Provides the set of classes for integrating audio and video into JavaFX Applications. Currently, the primarily used for this package is media playback. There are 3 essential classes in the Media Package: Media, MediaPlayer, and MediaView.

This is an example of a simple media player application:

    import javafx.stage.Stage;
    import javafx.scene.Scene;
    import javafx.scene.media.Media;
    import javafx.scene.media.MediaPlayer;
    import javafx.scene.media.MediaView;


    Stage {
        scene: Scene {
            content: MediaView {
                mediaPlayer: MediaPlayer {
                    media: Media{ source:"file:///media/sample.fxm"}
                }
            }
        }
    }

The Stage contains a Scene, which contains a MediaView object. The MediaView object has a MediaPlayer, which is playing the Media object.

 
javafx.scene.paint

Provides the set of classes for colors and gradients used to fill shapes and backgrounds when rendering the scene graph.

Provides the set of classes for colors and gradients used to fill shapes and backgrounds when rendering the scene graph.

 
javafx.scene.shape

Provides the set of 2D classes for defining and performing operations on objects related to two-dimensional geometry.

Provides the set of 2D classes for defining and performing operations on objects related to two-dimensional geometry.

 
javafx.scene.text

Provides the set of classes for fonts and renderable Text Node.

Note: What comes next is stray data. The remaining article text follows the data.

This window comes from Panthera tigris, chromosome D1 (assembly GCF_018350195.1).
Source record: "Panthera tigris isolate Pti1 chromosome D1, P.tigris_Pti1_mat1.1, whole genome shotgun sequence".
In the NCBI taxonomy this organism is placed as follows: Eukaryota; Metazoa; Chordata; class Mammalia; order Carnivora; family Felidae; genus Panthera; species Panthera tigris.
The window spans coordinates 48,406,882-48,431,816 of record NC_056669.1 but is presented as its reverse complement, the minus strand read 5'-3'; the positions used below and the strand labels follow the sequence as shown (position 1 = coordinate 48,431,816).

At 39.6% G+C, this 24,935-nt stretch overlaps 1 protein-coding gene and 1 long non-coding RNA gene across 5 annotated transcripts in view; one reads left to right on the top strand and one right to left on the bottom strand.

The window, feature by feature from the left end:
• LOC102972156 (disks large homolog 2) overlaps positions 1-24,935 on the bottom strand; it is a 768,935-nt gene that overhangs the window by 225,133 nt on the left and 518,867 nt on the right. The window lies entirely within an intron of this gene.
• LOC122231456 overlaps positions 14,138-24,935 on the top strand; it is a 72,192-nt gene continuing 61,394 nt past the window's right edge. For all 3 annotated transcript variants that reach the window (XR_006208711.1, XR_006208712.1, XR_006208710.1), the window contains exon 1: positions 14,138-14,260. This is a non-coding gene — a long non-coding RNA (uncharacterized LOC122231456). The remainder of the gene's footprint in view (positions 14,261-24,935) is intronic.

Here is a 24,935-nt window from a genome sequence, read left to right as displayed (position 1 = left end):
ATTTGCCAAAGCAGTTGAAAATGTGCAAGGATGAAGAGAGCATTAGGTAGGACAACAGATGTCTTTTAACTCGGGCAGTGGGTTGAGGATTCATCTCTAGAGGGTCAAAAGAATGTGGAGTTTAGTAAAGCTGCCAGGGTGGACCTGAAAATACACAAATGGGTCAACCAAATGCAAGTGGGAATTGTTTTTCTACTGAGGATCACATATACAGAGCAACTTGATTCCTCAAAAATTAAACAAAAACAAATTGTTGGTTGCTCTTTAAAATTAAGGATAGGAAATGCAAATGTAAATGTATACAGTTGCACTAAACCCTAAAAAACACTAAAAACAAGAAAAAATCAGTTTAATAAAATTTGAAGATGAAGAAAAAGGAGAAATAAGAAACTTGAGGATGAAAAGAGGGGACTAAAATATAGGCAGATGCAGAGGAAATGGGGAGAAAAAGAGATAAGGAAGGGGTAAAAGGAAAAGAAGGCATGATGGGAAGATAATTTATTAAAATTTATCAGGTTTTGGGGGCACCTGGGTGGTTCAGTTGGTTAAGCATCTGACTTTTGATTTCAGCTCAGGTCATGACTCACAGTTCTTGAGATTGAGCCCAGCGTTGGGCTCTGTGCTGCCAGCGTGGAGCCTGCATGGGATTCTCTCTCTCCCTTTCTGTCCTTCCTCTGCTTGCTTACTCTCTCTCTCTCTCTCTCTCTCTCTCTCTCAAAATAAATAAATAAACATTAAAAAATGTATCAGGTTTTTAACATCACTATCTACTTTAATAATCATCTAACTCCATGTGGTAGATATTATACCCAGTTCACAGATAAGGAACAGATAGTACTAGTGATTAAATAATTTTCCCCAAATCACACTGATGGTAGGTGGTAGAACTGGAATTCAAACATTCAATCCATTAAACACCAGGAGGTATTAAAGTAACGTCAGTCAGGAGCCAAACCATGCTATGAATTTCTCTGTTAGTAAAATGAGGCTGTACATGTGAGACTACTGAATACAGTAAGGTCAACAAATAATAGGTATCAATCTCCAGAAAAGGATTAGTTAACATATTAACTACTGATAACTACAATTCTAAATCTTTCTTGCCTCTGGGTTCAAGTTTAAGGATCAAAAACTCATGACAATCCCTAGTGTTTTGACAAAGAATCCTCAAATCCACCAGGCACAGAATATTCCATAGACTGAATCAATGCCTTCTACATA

Provides the set of classes for fonts and renderable Text Node.

 
javafx.scene.transform

Provides the set of convenient classes to perform rotating, scaling, shearing, and translation transformations for Affine objects.

Provides the set of convenient classes to perform rotating, scaling, shearing, and translation transformations for Affine objects.

 
javafx.stage

Provides the top-level container classes for JavaFX scripts.

Provides the top-level container classes for JavaFX scripts.

This package encapsulates the JavaFX graphical script surroundings for the Stage - Scene metaphor, with different capabilites available to the Stage depending on the underlying semantics of the runtime container.

The JavaFX TM Stage interface provides interfaces and classes for the environment and presentation of JavaFX script instantiations. The stage presentation specifics for each JavaFX runtime platform will allow a script to be presented on different platforms with consistent functionality across each runtime.

The main areas of functionality of javafx.stage package include

  1. Stage: Stages are the graphical container for JavaFX script instantiations. Stages are the attributed drawing surface for the JavaFX script.

  2. StageExtension: Each Stage may have one or more StageExtension instances set to provide additional functionality for the script. A StageExtension will only be utilized if the script is running within the profile specific to that StageExtension

  3. AppletStageExtension: When a JavaFX script is running within a browser, the AppletStageExtension is enabled to manage the drag transition from a browser to the desktop. Dragging a Stage out of a browser is supported in the Java TM plugin versions 6u10 and later.

  4. StageStyle: The StageStyle specifies the decoration and visibility semantics of the Stage.

 
javafx.util